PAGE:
“Jake” Arner, considered the pioneering figure in Carbon County aviation. The sight of the plane taxiing to a stop in the pasture was a life-changing experience, but it was not something Arner could act on at once. For a boy growing up in the county in those days, aspiring to a career in aviation simply was not realistic. When he was old enough, he went to work for the New Jersey Zinc Company in Palmerton. Meanwhile, the aviation field was growing prodigiously, creating both heroes and victims in the process. Lindbergh conquered the Atlantic in 1927. In 1928 another aviator, once also famous but now almost forgotten, decided to come to Lehighton. Martin Jensen had been one of twelve pilots involved in the horrific Dole Pineapple Air Race, from Oakland, California to Honolulu, Hawaii. Of the twelve, no fewer than ten had crashed on takeoff or been lost at sea. Jensen did not win the race, but his achievement in placing second—not to mention in merely surviving—gave him a certain notoriety. Now he wanted to manufacture aircraft, and to do it in a place close to moneyed New York, but far from New York’s high labor costs. The original airfield at Lehighton was the grassy center of the race track on the fairgrounds at the west end of town. When that grew too small, as it soon did, a nearby field was purchased—one that sloped away to a line of trees and a steep drop-off to the Mahoning Creek on the western end. Nervous passengers—including this writer—sometimes wondered whether, when they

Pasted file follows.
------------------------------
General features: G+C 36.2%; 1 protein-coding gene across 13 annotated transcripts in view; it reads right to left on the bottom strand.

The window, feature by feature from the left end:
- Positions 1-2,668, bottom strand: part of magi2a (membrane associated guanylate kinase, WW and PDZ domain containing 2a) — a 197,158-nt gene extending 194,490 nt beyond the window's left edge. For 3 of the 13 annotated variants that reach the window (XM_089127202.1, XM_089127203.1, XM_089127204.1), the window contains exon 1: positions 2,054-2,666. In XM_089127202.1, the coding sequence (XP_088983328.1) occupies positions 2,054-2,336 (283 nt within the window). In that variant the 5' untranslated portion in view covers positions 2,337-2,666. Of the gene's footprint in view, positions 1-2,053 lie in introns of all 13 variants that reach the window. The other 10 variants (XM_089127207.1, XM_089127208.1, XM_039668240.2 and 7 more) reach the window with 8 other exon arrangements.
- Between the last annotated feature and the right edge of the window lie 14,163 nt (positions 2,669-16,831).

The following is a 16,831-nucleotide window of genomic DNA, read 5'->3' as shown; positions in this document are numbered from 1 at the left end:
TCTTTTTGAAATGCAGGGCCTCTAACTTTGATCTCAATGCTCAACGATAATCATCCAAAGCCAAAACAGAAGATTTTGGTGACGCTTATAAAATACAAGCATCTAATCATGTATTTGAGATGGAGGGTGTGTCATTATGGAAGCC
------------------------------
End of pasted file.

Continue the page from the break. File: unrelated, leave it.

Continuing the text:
reached the end of the runway, they would be airborne or creek-borne. Next to this field Jensen built a hangar, which became the main exhibit building of the Carbon County Fair and was converted in the early 1990s into school district offices. He opened a flight school, and laid plans for the manufacture of Jensen Aircraft. Young Jake Arner spent as much time as he could at the place, becoming a licensed aircraft mechanic and earning a pilot’s license. But only two Jensen planes were ever manufactured. The financial Crash of 1929 intervened, and suddenly no one was buying aircraft. Martin Jensen left town under something of a cloud; some Lehightonians had lost money in his venture. Jake Arner kept the Lehighton airport going, and kept trying to fly. He barnstormed, landing at places like Deer Trail Park in the Poconos above Mauch Chunk (now Jim Thorpe), and taking passengers for rides. “At that time,” recalled his son Byron Arner, “they used to take them up for a penny a pound.” During World War II, the hangar at Lehighton was used as a classroom for airline mechanics. Around that time Arner was in partnership with a man named Fred Getz. Air shows and plane rides were a cherished part of Carbon County Fair Week until the 1960s, when the fairgrounds field was closed and its activities were transferred to the county airport a few miles away. It will never be known how many people paid a few dollars during Fair Week to have their first personal experience of